I have dealt with incorrectly configured NTP in a domain several times – the worst case was where all client computers were off by 14 minutes from real time! Why did this happen? That happened because the GPO and w32tm settings were configured completely wrong and the authoritative time source for the domain was a local servers local hardware clock. The proper configuration for NTP in a domain is a whole post in itself, and that is not what I’ll be discussing here.
The problem I’m talking about is one that I experienced in my home lab – the problem is that the Hyper-V Time synchronization integration service has a higher priority than properly configured network time…which will cause headaches when you have a domain controller VM. This is only an issue if every domain controller in your environment is a VM – which is how my home lab is setup….another physical box just for a DC for home? I don’t think so.
This issue stems from the fact that my Hyper-V host is a domain member (and there’s only one domain) combined with the fact that my domain controllers are virtualized on that host. So I configured the PDCe to go get accurate time from the ntp.org pool, but the time continually drifted and would not update. Why does this happen? The Hyper-V host is giving the DC Time information via the VMBus (Time synchronization integration service). This time comes from the host hardware clock…which is syncronized to the logon server (it’s a domain member). So the domain controller is providing time to the Hyper-V host which is in turn resetting the VM clock thus causing the time to never sync to an accurate source.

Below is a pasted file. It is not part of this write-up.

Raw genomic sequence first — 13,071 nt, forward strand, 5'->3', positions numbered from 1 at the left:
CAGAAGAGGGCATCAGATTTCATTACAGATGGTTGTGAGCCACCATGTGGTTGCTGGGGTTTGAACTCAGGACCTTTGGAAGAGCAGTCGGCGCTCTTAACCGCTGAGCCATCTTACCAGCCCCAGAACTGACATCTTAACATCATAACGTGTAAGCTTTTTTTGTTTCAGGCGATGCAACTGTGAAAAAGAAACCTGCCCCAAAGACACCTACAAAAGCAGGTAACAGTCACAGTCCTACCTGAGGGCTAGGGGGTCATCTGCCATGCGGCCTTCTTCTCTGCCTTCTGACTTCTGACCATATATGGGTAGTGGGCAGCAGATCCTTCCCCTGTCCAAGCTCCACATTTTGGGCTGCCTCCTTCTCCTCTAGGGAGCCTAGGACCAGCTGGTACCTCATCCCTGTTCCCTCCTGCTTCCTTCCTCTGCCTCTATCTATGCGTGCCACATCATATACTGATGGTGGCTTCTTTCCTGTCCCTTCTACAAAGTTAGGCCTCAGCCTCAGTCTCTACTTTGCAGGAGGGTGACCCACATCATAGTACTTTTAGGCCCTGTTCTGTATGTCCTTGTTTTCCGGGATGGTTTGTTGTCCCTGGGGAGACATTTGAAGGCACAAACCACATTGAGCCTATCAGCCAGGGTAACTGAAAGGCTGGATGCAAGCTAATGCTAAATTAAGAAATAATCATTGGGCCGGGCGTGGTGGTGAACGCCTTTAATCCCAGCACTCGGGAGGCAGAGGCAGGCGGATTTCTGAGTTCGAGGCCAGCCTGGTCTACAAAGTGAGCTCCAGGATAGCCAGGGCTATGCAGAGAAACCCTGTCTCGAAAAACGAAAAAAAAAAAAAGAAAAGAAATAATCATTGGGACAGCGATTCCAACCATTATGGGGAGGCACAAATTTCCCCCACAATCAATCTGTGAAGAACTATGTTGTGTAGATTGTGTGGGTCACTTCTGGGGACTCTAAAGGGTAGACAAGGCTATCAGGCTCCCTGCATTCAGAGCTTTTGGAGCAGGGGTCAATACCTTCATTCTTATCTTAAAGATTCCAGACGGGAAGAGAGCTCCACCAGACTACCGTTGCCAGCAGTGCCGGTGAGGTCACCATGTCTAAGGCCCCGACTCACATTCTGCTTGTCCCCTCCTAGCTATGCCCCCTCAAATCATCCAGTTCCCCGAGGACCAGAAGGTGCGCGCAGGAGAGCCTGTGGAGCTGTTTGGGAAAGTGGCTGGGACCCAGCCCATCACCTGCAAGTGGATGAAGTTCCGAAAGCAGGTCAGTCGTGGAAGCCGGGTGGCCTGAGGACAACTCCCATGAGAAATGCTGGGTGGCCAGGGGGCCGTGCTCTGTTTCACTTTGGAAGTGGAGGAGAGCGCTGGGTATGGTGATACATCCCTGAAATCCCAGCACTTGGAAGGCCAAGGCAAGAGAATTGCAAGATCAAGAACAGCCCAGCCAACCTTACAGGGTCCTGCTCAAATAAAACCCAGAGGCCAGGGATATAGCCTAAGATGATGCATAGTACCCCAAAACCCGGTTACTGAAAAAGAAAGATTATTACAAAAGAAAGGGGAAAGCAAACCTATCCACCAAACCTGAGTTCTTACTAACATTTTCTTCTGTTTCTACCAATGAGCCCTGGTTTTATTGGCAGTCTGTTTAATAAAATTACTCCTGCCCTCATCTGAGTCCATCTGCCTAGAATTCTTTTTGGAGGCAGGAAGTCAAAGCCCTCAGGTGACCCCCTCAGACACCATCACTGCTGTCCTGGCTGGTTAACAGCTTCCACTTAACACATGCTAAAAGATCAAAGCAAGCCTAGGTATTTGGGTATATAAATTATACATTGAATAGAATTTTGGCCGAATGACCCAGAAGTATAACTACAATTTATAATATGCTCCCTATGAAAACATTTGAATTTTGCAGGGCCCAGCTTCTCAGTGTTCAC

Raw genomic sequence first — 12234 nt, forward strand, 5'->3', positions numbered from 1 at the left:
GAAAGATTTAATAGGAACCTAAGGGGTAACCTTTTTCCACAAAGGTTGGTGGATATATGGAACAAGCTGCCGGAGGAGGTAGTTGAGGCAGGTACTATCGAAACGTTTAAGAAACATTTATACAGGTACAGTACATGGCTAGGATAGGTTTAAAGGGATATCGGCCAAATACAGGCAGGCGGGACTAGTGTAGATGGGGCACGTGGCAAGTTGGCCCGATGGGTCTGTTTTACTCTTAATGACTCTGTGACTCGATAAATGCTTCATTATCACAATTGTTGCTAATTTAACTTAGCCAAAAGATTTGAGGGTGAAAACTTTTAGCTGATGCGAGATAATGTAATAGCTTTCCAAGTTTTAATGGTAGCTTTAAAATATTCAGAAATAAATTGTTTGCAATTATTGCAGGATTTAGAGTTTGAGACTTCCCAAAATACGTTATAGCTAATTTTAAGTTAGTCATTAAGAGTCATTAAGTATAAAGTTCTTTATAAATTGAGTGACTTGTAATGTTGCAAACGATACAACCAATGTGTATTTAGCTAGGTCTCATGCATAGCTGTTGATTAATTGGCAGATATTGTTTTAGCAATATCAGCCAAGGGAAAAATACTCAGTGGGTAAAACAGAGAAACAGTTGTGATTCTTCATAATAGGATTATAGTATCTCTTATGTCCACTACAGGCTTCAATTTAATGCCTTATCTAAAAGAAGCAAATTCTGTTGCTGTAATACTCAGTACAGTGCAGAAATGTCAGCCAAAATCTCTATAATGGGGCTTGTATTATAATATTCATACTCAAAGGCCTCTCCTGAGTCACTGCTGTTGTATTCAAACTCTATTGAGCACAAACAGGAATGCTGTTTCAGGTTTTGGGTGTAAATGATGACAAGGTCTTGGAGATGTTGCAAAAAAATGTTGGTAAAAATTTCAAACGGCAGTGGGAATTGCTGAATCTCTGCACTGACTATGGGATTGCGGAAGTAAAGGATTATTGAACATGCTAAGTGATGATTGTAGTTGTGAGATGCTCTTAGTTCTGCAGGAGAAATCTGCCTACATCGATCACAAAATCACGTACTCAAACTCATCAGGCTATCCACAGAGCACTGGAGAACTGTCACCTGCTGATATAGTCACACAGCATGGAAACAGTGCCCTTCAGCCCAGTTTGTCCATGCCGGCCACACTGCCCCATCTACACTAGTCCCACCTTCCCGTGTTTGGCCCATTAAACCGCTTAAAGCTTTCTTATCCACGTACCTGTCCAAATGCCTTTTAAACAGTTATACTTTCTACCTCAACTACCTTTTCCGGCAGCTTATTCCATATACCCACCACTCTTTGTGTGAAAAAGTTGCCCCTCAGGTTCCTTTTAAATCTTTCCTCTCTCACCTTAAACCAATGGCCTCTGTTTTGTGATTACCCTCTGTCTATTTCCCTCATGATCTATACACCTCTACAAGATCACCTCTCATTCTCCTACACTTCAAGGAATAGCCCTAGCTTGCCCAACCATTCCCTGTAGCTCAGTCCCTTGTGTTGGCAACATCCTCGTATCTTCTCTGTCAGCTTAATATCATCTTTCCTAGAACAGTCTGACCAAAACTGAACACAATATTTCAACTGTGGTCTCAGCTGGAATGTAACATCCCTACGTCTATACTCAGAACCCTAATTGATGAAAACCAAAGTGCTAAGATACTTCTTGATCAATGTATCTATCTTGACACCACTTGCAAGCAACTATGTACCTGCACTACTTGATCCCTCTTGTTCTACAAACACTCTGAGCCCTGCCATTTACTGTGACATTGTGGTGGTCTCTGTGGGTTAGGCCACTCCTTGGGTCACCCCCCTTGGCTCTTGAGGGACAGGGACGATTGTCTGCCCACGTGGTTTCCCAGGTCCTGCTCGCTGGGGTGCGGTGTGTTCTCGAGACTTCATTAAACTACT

The solution? Simple: disable the Time synchronization Integration Service on your DC(s):